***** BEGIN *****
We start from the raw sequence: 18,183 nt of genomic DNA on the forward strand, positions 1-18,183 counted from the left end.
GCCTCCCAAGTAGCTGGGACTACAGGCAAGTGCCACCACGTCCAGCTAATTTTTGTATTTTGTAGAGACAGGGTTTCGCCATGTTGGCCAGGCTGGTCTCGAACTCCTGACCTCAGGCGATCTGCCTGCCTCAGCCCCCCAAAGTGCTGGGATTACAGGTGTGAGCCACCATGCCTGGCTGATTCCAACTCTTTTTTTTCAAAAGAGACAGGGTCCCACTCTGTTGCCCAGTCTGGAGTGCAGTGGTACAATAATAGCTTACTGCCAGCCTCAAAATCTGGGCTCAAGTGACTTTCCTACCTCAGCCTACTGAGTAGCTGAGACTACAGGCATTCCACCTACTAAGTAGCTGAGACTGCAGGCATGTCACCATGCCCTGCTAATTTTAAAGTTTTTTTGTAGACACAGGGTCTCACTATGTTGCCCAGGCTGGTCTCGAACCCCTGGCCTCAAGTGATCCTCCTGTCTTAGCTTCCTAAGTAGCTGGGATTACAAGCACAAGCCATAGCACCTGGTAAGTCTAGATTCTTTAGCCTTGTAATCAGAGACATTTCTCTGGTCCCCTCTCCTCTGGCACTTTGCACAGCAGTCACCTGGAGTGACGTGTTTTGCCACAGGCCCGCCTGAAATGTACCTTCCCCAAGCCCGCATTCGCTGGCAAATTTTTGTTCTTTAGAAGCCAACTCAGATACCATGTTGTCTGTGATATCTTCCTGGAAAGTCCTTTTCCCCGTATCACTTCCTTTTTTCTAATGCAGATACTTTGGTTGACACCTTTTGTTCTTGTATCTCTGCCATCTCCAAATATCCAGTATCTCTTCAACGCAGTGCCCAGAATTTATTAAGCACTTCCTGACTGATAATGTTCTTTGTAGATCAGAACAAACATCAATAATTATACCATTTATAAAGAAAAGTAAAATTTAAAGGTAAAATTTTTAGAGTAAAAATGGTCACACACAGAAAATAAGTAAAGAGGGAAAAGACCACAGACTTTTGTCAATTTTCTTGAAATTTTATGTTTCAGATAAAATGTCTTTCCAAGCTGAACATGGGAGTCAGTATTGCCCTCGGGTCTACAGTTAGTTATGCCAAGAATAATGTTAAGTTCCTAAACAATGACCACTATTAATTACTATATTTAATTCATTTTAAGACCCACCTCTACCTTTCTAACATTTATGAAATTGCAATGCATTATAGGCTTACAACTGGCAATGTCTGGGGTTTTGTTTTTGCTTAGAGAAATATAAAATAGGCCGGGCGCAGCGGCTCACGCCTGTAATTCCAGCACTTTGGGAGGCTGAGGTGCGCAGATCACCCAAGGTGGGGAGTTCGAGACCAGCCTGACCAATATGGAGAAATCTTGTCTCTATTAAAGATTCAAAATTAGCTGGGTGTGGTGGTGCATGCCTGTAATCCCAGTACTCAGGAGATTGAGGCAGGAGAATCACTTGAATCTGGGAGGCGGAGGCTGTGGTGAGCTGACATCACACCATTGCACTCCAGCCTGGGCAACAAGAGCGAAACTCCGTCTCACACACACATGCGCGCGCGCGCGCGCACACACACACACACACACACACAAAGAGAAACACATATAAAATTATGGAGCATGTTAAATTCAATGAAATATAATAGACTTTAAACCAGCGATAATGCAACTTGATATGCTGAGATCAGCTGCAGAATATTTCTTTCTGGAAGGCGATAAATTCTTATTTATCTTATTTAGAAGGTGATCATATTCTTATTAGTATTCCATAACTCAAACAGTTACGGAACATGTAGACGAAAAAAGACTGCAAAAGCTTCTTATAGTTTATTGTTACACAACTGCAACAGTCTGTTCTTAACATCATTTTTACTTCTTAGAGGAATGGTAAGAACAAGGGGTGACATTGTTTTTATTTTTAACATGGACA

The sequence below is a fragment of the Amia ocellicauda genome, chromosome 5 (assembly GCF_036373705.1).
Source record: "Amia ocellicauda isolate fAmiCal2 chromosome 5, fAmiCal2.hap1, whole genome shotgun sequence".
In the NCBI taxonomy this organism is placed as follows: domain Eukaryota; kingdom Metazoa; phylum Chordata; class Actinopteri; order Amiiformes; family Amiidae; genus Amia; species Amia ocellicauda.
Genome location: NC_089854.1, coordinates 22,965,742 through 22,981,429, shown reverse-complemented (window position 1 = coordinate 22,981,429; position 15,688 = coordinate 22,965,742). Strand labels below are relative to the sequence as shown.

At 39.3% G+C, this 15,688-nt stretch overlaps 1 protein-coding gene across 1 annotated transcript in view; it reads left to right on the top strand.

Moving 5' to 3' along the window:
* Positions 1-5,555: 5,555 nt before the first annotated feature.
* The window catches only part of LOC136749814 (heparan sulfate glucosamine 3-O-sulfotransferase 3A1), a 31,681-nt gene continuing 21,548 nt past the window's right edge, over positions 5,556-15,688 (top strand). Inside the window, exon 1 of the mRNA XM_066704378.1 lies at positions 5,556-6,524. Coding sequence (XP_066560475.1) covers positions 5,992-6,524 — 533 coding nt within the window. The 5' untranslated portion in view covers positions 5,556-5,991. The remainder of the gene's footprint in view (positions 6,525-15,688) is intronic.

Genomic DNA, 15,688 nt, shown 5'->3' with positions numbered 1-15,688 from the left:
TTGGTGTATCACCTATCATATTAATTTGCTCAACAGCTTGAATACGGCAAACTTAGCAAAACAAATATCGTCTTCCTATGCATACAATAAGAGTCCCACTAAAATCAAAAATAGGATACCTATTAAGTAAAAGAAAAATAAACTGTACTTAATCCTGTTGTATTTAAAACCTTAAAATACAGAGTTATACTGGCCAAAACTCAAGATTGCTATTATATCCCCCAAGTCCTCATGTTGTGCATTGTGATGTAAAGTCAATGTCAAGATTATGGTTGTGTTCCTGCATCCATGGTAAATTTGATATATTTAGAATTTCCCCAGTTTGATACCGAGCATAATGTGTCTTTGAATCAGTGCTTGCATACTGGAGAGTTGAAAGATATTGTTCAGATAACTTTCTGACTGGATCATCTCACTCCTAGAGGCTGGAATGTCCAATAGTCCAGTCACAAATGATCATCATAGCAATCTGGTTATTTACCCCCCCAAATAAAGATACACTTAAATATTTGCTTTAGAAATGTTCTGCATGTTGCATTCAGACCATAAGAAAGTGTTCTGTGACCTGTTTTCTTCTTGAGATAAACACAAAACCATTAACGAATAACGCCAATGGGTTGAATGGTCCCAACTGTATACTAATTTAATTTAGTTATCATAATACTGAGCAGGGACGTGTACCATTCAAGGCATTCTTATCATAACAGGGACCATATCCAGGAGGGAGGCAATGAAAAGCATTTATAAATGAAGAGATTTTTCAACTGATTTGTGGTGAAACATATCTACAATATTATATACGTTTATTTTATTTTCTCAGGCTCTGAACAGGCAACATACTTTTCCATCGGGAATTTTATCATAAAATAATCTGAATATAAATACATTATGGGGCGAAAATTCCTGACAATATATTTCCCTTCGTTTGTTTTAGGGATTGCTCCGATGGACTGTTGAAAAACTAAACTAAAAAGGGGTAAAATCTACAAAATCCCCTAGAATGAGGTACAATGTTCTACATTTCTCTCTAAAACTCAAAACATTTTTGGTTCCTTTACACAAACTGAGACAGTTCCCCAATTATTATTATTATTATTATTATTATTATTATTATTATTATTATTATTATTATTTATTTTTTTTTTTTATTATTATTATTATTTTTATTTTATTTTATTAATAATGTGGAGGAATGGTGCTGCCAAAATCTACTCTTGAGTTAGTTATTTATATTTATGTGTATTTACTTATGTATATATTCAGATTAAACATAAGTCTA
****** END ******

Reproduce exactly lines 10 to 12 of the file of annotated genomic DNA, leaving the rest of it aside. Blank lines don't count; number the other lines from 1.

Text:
* The window catches only part of LOC136749814 (heparan sulfate glucosamine 3-O-sulfotransferase 3A1), a 31,681-nt gene continuing 21,548 nt past the window's right edge, over positions 5,556-15,688 (top strand). Inside the window, exon 1 of the mRNA XM_066704378.1 lies at positions 5,556-6,524. Coding sequence (XP_066560475.1) covers positions 5,992-6,524 — 533 coding nt within the window. The 5' untranslated portion in view covers positions 5,556-5,991. The remainder of the gene's footprint in view (positions 6,525-15,688) is intronic.

Genomic DNA, 15,688 nt, shown 5'->3' with positions numbered 1-15,688 from the left:
TTGGTGTATCACCTATCATATTAATTTGCTCAACAGCTTGAATACGGCAAACTTAGCAAAACAAATATCGTCTTCCTATGCATACAATAAGAGTCCCACTAAAATCAAAAATAGGATACCTATTAAGTAAAAGAAAAATAAACTGTACTTAATCCTGTTGTATTTAAAACCTTAAAATACAGAGTTATACTGGCCAAAACTCAAGATTGCTATTATATCCCCCAAGTCCTCATGTTGTGCATTGTGATGTAAAGTCAATGTCAAGATTATGGTTGTGTTCCTGCATCCATGGTAAATTTGATATATTTAGAATTTCCCCAGTTTGATACCGAGCATAATGTGTCTTTGAATCAGTGCTTGCATACTGGAGAGTTGAAAGATATTGTTCAGATAACTTTCTGACTGGATCATCTCACTCCTAGAGGCTGGAATGTCCAATAGTCCAGTCACAAATGATCATCATAGCAATCTGGTTATTTACCCCCCCAAATAAAGATACACTTAAATATTTGCTTTAGAAATGTTCTGCATGTTGCATTCAGACCATAAGAAAGTGTTCTGTGACCTGTTTTCTTCTTGAGATAAACACAAAACCATTAACGAATAACGCCAATGGGTTGAATGGTCCCAACTGTATACTAATTTAATTTAGTTATCATAATACTGAGCAGGGACGTGTACCATTCAAGGCATTCTTATCATAACAGGGACCATATCCAGGAGGGAGGCAATGAAAAGCATTTATAAATGAAGAGATTTTTCAACTGATTTGTGGTGAAACATATCTACAATATTATATACGTTTATTTTATTTTCTCAGGCTCTGAACAGGCAACATACTTTTCCATCGGGAATTTTATCATAAAATAATCTGAATATAAATACATTATGGGGCGAAAATTCCTGACAATATATTTCCCTTCGTTTGTTTTAGGGATTGCTCCGATGGACTGTTGAAAAACTAAACTAAAAAGGGGTAAAATCTACAAAATCCCCTAGAATGAGGTACAATGTTCTACATTTCTCTCTAAAACTCAAAACATTTTTGGTTCCTTTACACAAACTGAGACAGTTCCCCAATTATTATTATTATTATTATTATTATTATTATTATTATTATTATTATTATTATTTATTTTTTTTTTTTATTATTATTATTATTTTTATTTTATTTTATTAATAATGTGGAGGAATGGTGCTGCCAAAATCTACTCTTGAGTTAGTTATTTATATTTATGTGTATTTACTTATGTATATATTCAGATTAAACATAAGTCTA